An exterior view of the Bank of England in London, Britain, 23 March 2023. EPA-EFE/ANDY RAIN


UK still European financial powerhouse


The UK has cemented its role as the financial powerhouse of Europe, extending its lead over France as the most attractive location in the region for foreign direct investment (FDI), according to a leading academic.

Professional services giant EY’s latest Attractiveness Survey for Financial Services, which ranks the appeal of a particular region or country as an investment destination, revealed that the UK is now home to more than a quarter of all European financial services FDI projects, having boosted its market share from 23% in 2021 to 26% in 2022.

Last year, the UK attracted 76 financial services projects – an increase of 13 from 2021 – extending its lead over second-placed France, which secured 45 projects in 2022 – 15 fewer than in 2021.

Germany and Spain tied in third place, both recording 31 financial services investment projects in 2022. Germany’s gain of two projects from 2021 is the country’s first annual increase in financial services projects since 2018, when it recorded 81 projects in the sector. Spain’s 31 projects were down from 39 in 2021.

Professor Sarah Hall, Senior Fellow at UK in a Changing Europe and expert on the economic impact of Brexit on the UK, believes the UK will hold on to its top-ranking thanks to significant advantages that, even after leaving the EU, remain firmly entrenched.

“It’s important to remember that the UK, and London in particular, dominated financial services activity in Europe prior to Brexit to a very significant extent,” Prof Hall said.

“Whilst the Brexit trade deal does little to support UK financial services, many of the factors that made the UK attractive prior to Brexit remain. These include a deep and dense cluster of market actors, access to a highly skilled labour market, and the English common law system. It will take time to rebuild this in any other city and that is why, whilst cities such as Paris and Dublin have seen growth, London still dominates.”

And while the UK maintains its advantage overall, it could still do better as Brexit offered up potential is still be exploited.

Prof Hall added: “The progress on regulatory reform for financial services post Brexit has arguably been slower than the sector would have liked. This is important because the ability to set regulation to the specific needs of the UK economy is seen as one of the main Brexit potential Brexit benefits.”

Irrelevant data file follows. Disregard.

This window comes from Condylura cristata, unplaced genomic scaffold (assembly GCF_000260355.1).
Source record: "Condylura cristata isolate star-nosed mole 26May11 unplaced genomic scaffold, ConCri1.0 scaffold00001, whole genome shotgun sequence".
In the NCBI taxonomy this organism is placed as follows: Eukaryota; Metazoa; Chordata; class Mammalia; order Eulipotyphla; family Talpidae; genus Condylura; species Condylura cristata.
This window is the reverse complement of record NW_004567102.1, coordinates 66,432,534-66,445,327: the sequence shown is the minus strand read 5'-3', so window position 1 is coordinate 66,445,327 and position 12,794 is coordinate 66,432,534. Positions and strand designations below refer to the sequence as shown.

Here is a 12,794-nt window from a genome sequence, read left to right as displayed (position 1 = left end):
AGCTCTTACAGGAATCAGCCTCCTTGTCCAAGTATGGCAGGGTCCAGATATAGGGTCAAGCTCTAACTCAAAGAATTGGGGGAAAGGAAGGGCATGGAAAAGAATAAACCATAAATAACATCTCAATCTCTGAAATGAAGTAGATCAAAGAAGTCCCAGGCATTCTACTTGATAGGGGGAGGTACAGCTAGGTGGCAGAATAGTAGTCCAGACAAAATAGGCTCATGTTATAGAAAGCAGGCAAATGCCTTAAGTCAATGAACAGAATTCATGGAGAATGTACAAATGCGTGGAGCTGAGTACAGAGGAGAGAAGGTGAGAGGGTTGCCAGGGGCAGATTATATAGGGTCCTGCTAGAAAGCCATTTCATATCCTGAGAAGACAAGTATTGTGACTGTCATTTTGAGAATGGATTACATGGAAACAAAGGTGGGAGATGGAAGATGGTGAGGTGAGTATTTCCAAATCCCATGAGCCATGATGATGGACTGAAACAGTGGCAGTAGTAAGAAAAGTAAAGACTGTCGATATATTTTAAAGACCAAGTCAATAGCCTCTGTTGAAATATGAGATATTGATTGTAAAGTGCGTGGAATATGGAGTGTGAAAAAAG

The most recent survey comes nearly seven years after the Brexit vote which some economists prophesised would lead to investors fleeing the UK in droves and one particularly damning report from University College London forecasting a plunge in FDI in the UK of around 37 per cent as a direct result of leaving the single market and customs union.

The largest source of financial services investment into Europe in 2022 was once again the United States, with US-backed projects up 7%, from 74 to 79 projects. Investment from across the Atlantic currently comprises 27% of all financial projects into Europe. The UK took the lion’s share of that investment, securing 21 projects (up from 17 in 2021); an increase of 24%. France, which was the leading recipient for the first time in 2021 with 19 projects, secured 13 projects in 2022.

In addition to the expansion of existing projects, the UK recorded a year-on-year increase in the number of ‘new’ financial services projects, which represents a new footprint for firms and is a recognised means of assessing a country’s investment dynamism and ability to attract fresh investors.

Of the 76 UK financial services projects recorded in 2022, 68 were new, up from 54 in 2021. This was in contrast to the major eurozone markets which recorded declines in the numbers of new projects.

The boost in FDI was also linked to job creation in the UK with both new and existing projects creating 2,603 new jobs, representing a 4% rise of from 2021.

Commenting on the survey, EY Managing Partner on UK Financial Services, Anna Anthony said: “A lot has happened in the seven years since the EU referendum and the UK has faced strong competition from its closest competitors. But our research shows that investors recognise the strength, gold-standard governance and resilience of the UK’s financial system and see it as the preferred destination for growth, innovation and access to top talent.”